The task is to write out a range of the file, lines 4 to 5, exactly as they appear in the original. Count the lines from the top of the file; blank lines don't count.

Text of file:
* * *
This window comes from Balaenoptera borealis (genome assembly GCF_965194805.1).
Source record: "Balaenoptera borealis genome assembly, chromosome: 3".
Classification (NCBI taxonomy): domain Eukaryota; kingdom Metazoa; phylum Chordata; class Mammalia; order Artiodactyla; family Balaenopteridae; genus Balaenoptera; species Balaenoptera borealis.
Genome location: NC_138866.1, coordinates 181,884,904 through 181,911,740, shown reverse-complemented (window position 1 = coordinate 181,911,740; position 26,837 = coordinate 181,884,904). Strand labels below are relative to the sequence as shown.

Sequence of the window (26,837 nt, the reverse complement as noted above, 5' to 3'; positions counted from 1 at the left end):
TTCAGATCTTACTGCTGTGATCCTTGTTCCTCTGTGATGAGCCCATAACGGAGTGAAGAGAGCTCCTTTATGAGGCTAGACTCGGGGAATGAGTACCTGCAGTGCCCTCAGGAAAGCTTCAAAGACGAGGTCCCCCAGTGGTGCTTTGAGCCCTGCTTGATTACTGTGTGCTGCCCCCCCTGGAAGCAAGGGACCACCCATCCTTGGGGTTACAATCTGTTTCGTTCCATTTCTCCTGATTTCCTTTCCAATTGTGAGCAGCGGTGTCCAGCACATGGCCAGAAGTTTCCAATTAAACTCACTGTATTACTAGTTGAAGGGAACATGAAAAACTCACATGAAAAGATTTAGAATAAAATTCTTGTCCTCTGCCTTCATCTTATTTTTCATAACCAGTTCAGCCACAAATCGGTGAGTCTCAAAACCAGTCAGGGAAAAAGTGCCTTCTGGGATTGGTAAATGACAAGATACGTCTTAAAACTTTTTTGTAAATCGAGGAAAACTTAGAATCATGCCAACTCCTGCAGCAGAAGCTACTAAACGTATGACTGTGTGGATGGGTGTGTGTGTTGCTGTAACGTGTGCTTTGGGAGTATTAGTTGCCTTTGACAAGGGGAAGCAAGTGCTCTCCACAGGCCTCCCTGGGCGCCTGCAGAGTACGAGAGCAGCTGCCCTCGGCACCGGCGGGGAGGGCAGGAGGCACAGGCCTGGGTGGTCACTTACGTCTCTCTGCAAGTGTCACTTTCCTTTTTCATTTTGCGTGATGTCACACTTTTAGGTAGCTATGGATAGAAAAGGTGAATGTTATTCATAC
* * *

Genome location: NC_138866.1, coordinates 181,884,904 through 181,911,740, shown reverse-complemented (window position 1 = coordinate 181,911,740; position 26,837 = coordinate 181,884,904). Strand labels below are relative to the sequence as shown.

Sequence of the window (26,837 nt, the reverse complement as noted above, 5' to 3'; positions counted from 1 at the left end):